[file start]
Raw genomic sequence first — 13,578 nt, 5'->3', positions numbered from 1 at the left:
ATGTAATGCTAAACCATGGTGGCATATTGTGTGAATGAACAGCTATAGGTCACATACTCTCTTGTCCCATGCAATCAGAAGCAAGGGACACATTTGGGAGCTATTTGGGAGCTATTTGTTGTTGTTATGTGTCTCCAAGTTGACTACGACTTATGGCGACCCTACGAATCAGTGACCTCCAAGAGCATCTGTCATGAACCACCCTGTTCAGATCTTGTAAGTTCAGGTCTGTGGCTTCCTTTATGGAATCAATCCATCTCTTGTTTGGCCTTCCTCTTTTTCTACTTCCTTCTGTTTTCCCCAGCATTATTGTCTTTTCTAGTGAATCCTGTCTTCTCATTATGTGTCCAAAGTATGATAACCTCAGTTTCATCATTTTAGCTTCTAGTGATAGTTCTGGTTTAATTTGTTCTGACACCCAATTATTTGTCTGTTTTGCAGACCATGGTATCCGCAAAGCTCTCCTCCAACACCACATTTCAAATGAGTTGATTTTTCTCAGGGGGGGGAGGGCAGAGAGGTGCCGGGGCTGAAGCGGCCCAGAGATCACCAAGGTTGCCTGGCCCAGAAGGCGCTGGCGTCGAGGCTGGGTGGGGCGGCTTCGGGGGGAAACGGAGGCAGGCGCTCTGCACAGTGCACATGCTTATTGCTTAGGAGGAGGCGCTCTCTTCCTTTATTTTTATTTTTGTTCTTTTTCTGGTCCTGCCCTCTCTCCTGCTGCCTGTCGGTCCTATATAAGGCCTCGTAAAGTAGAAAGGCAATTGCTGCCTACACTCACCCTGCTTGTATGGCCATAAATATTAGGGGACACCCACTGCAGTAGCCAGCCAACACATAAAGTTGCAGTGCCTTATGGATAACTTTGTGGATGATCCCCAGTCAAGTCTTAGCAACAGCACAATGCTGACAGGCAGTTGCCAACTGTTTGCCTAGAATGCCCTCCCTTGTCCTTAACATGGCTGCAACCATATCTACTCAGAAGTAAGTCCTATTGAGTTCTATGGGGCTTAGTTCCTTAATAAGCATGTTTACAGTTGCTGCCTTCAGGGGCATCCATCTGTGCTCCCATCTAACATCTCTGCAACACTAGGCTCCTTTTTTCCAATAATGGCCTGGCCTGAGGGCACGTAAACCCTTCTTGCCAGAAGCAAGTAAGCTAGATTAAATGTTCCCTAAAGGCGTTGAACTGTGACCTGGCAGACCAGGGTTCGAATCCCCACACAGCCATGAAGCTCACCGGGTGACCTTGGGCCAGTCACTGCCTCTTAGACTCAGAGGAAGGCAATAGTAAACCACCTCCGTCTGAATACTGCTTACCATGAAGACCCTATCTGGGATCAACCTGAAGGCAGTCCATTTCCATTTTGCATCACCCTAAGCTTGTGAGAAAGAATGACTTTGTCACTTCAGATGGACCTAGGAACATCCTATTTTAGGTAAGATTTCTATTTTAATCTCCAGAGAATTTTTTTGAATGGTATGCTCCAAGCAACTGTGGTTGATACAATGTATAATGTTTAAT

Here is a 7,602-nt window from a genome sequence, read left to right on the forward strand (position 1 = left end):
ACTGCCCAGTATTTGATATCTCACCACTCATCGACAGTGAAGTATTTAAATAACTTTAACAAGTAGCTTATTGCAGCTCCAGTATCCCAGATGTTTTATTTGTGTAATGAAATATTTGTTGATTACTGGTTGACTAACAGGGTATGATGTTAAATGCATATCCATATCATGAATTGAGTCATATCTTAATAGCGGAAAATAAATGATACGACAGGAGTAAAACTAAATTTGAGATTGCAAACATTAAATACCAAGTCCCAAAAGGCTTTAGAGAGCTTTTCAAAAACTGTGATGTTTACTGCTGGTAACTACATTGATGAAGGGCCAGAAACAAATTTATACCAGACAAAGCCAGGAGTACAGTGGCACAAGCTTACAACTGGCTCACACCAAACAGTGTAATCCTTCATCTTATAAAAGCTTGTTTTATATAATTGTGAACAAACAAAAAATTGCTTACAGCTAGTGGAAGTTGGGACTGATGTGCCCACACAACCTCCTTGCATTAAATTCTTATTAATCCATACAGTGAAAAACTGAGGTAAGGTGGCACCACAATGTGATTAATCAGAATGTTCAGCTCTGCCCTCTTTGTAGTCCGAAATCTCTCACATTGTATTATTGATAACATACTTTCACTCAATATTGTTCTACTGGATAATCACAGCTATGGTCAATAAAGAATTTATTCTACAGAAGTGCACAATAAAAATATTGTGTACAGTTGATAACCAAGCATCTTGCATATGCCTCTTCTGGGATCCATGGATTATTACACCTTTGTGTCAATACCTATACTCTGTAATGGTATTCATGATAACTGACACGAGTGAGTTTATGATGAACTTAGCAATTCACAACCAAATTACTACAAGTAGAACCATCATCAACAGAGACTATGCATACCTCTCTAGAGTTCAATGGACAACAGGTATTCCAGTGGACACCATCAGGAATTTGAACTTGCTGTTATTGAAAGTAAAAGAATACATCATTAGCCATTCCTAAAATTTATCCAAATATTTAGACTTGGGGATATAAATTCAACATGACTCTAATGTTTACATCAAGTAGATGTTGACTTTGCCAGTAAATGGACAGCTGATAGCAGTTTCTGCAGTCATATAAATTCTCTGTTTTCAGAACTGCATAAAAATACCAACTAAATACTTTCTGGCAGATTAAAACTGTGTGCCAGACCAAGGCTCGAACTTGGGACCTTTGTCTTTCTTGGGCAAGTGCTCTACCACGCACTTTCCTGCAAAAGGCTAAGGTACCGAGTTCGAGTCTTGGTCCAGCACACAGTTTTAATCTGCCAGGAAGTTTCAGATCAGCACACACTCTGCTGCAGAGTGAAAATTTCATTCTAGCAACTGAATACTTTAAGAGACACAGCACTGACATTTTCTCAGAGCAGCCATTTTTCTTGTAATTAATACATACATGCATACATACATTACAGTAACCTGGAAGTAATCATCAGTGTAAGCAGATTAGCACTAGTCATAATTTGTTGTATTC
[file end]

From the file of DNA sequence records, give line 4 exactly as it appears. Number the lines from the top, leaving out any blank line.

ACTGCCCAGTATTTGATATCTCACCACTCATCGACAGTGAAGTATTTAAATAACTTTAACAAGTAGCTTATTGCAGCTCCAGTATCCCAGATGTTTTATTTGTGTAATGAAATATTTGTTGATTACTGGTTGACTAACAGGGTATGATGTTAAATGCATATCCATATCATGAATTGAGTCATATCTTAATAGCGGAAAATAAATGATACGACAGGAGTAAAACTAAATTTGAGATTGCAAACATTAAATACCAAGTCCCAAAAGGCTTTAGAGAGCTTTTCAAAAACTGTGATGTTTACTGCTGGTAACTACATTGATGAAGGGCCAGAAACAAATTTATACCAGACAAAGCCAGGAGTACAGTGGCACAAGCTTACAACTGGCTCACACCAAACAGTGTAATCCTTCATCTTATAAAAGCTTGTTTTATATAATTGTGAACAAACAAAAAATTGCTTACAGCTAGTGGAAGTTGGGACTGATGTGCCCACACAACCTCCTTGCATTAAATTCTTATTAATCCATACAGTGAAAAACTGAGGTAAGGTGGCACCACAATGTGATTAATCAGAATGTTCAGCTCTGCCCTCTTTGTAGTCCGAAATCTCTCACATTGTATTATTGATAACATACTTTCACTCAATATTGTTCTACTGGATAATCACAGCTATGGTCAATAAAGAATTTATTCTACAGAAGTGCACAATAAAAATATTGTGTACAGTTGATAACCAAGCATCTTGCATATGCCTCTTCTGGGATCCATGGATTATTACACCTTTGTGTCAATACCTATACTCTGTAATGGTATTCATGATAACTGACACGAGTGAGTTTATGATGAACTTAGCAATTCACAACCAAATTACTACAAGTAGAACCATCATCAACAGAGACTATGCATACCTCTCTAGAGTTCAATGGACAACAGGTATTCCAGTGGACACCATCAGGAATTTGAACTTGCTGTTATTGAAAGTAAAAGAATACATCATTAGCCATTCCTAAAATTTATCCAAATATTTAGACTTGGGGATATAAATTCAACATGACTCTAATGTTTACATCAAGTAGATGTTGACTTTGCCAGTAAATGGACAGCTGATAGCAGTTTCTGCAGTCATATAAATTCTCTGTTTTCAGAACTGCATAAAAATACCAACTAAATACTTTCTGGCAGATTAAAACTGTGTGCCAGACCAAGGCTCGAACTTGGGACCTTTGTCTTTCTTGGGCAAGTGCTCTACCACGCACTTTCCTGCAAAAGGCTAAGGTACCGAGTTCGAGTCTTGGTCCAGCACACAGTTTTAATCTGCCAGGAAGTTTCAGATCAGCACACACTCTGCTGCAGAGTGAAAATTTCATTCTAGCAACTGAATACTTTAAGAGACACAGCACTGACATTTTCTCAGAGCAGCCATTTTTCTTGTAATTAATACATACATGCATACATACATTACAGTAACCTGGAAGTAATCATCAGTGTAAGCAGATTAGCACTAGTCATAATTTGTTGTATTC